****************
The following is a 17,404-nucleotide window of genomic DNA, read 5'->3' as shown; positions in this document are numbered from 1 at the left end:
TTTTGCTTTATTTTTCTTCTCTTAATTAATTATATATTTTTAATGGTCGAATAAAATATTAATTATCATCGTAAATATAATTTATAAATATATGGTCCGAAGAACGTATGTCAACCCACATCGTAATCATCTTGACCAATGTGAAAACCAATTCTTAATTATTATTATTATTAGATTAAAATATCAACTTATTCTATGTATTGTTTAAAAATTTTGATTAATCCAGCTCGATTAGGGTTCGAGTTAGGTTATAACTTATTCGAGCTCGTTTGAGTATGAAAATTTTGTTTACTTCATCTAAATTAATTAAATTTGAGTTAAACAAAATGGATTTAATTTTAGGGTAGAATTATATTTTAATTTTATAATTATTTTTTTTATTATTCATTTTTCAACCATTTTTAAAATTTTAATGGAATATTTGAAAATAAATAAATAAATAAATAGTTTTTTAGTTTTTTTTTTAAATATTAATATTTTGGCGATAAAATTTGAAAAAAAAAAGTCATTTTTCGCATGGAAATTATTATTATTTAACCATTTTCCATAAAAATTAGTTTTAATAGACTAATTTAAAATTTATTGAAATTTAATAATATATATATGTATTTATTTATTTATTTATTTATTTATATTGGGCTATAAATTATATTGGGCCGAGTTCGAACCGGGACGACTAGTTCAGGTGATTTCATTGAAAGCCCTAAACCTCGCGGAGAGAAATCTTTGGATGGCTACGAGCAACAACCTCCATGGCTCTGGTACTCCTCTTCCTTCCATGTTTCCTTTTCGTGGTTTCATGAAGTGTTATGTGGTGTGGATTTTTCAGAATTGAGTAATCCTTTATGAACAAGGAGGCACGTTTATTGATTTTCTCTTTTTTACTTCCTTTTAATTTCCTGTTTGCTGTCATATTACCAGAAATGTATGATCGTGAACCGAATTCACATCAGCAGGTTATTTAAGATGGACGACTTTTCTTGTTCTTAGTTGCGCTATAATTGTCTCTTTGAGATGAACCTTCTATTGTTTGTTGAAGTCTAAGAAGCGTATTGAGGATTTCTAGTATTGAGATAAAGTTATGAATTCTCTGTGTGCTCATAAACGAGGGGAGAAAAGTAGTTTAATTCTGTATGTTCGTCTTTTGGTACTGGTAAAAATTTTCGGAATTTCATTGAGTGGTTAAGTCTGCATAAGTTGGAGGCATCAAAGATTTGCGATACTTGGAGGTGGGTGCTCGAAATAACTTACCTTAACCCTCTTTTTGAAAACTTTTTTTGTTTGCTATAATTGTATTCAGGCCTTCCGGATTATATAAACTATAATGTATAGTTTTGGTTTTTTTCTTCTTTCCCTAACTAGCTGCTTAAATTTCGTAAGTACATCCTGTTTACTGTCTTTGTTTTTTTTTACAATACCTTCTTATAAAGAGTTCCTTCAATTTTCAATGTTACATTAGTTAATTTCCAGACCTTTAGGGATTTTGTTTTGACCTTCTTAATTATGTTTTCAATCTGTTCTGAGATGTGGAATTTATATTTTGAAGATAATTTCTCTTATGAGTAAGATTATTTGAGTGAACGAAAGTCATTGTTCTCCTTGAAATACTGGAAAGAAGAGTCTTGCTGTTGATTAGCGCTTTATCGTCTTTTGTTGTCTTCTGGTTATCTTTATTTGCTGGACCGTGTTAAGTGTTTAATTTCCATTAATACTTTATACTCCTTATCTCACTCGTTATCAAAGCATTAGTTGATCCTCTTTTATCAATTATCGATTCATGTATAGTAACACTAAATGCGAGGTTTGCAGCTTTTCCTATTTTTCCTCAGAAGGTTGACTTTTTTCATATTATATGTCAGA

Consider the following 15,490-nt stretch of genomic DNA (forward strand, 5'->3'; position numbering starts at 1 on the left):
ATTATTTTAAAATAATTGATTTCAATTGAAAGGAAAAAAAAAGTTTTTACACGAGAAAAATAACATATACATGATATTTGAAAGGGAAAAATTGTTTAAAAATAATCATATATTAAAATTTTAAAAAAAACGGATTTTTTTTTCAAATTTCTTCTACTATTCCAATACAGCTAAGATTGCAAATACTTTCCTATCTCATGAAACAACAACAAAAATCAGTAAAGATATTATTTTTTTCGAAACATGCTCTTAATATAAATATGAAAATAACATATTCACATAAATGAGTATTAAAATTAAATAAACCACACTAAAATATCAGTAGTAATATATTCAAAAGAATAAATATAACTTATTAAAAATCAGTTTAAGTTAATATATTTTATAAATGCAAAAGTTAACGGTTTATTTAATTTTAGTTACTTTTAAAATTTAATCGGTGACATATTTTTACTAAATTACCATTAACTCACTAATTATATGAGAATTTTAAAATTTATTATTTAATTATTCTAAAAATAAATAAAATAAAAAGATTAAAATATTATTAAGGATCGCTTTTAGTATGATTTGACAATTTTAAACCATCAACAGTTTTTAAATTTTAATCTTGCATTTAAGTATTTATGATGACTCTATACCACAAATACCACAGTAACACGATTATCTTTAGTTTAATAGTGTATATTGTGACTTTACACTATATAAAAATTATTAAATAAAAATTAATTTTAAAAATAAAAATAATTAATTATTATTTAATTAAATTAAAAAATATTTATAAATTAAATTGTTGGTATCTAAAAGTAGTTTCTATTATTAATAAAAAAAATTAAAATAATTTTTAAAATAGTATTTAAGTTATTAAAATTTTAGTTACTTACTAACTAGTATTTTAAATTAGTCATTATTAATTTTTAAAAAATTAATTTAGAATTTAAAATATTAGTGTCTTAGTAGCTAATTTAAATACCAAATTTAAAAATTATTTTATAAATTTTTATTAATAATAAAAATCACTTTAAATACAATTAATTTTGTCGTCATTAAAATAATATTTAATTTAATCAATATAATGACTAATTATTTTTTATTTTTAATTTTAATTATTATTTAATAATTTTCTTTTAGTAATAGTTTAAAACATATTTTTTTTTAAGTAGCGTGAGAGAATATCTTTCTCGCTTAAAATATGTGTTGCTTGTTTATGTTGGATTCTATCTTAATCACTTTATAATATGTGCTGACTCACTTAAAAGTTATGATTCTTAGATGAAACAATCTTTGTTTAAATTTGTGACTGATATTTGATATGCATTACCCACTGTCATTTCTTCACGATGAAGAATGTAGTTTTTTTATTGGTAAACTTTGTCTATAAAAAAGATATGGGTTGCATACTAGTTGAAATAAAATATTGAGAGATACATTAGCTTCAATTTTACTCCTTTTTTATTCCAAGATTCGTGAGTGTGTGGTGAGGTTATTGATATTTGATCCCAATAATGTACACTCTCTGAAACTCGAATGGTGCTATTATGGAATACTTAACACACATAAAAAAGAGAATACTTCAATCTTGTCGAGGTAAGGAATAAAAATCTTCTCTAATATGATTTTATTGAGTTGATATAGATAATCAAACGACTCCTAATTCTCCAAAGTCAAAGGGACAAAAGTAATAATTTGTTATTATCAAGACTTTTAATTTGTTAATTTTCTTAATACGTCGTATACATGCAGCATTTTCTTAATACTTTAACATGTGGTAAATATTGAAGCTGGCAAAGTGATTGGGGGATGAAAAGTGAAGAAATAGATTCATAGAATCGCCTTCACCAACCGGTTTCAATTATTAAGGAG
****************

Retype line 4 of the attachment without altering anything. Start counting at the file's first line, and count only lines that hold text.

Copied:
ATTATTTTAAAATAATTGATTTCAATTGAAAGGAAAAAAAAAGTTTTTACACGAGAAAAATAACATATACATGATATTTGAAAGGGAAAAATTGTTTAAAAATAATCATATATTAAAATTTTAAAAAAAACGGATTTTTTTTTCAAATTTCTTCTACTATTCCAATACAGCTAAGATTGCAAATACTTTCCTATCTCATGAAACAACAACAAAAATCAGTAAAGATATTATTTTTTTCGAAACATGCTCTTAATATAAATATGAAAATAACATATTCACATAAATGAGTATTAAAATTAAATAAACCACACTAAAATATCAGTAGTAATATATTCAAAAGAATAAATATAACTTATTAAAAATCAGTTTAAGTTAATATATTTTATAAATGCAAAAGTTAACGGTTTATTTAATTTTAGTTACTTTTAAAATTTAATCGGTGACATATTTTTACTAAATTACCATTAACTCACTAATTATATGAGAATTTTAAAATTTATTATTTAATTATTCTAAAAATAAATAAAATAAAAAGATTAAAATATTATTAAGGATCGCTTTTAGTATGATTTGACAATTTTAAACCATCAACAGTTTTTAAATTTTAATCTTGCATTTAAGTATTTATGATGACTCTATACCACAAATACCACAGTAACACGATTATCTTTAGTTTAATAGTGTATATTGTGACTTTACACTATATAAAAATTATTAAATAAAAATTAATTTTAAAAATAAAAATAATTAATTATTATTTAATTAAATTAAAAAATATTTATAAATTAAATTGTTGGTATCTAAAAGTAGTTTCTATTATTAATAAAAAAAATTAAAATAATTTTTAAAATAGTATTTAAGTTATTAAAATTTTAGTTACTTACTAACTAGTATTTTAAATTAGTCATTATTAATTTTTAAAAAATTAATTTAGAATTTAAAATATTAGTGTCTTAGTAGCTAATTTAAATACCAAATTTAAAAATTATTTTATAAATTTTTATTAATAATAAAAATCACTTTAAATACAATTAATTTTGTCGTCATTAAAATAATATTTAATTTAATCAATATAATGACTAATTATTTTTTATTTTTAATTTTAATTATTATTTAATAATTTTCTTTTAGTAATAGTTTAAAACATATTTTTTTTTAAGTAGCGTGAGAGAATATCTTTCTCGCTTAAAATATGTGTTGCTTGTTTATGTTGGATTCTATCTTAATCACTTTATAATATGTGCTGACTCACTTAAAAGTTATGATTCTTAGATGAAACAATCTTTGTTTAAATTTGTGACTGATATTTGATATGCATTACCCACTGTCATTTCTTCACGATGAAGAATGTAGTTTTTTTATTGGTAAACTTTGTCTATAAAAAAGATATGGGTTGCATACTAGTTGAAATAAAATATTGAGAGATACATTAGCTTCAATTTTACTCCTTTTTTATTCCAAGATTCGTGAGTGTGTGGTGAGGTTATTGATATTTGATCCCAATAATGTACACTCTCTGAAACTCGAATGGTGCTATTATGGAATACTTAACACACATAAAAAAGAGAATACTTCAATCTTGTCGAGGTAAGGAATAAAAATCTTCTCTAATATGATTTTATTGAGTTGATATAGATAATCAAACGACTCCTAATTCTCCAAAGTCAAAGGGACAAAAGTAATAATTTGTTATTATCAAGACTTTTAATTTGTTAATTTTCTTAATACGTCGTATACATGCAGCATTTTCTTAATACTTTAACATGTGGTAAATATTGAAGCTGGCAAAGTGATTGGGGGATGAAAAGTGAAGAAATAGATTCATAGAATCGCCTTCACCAACCGGTTTCAATTATTAAGGAG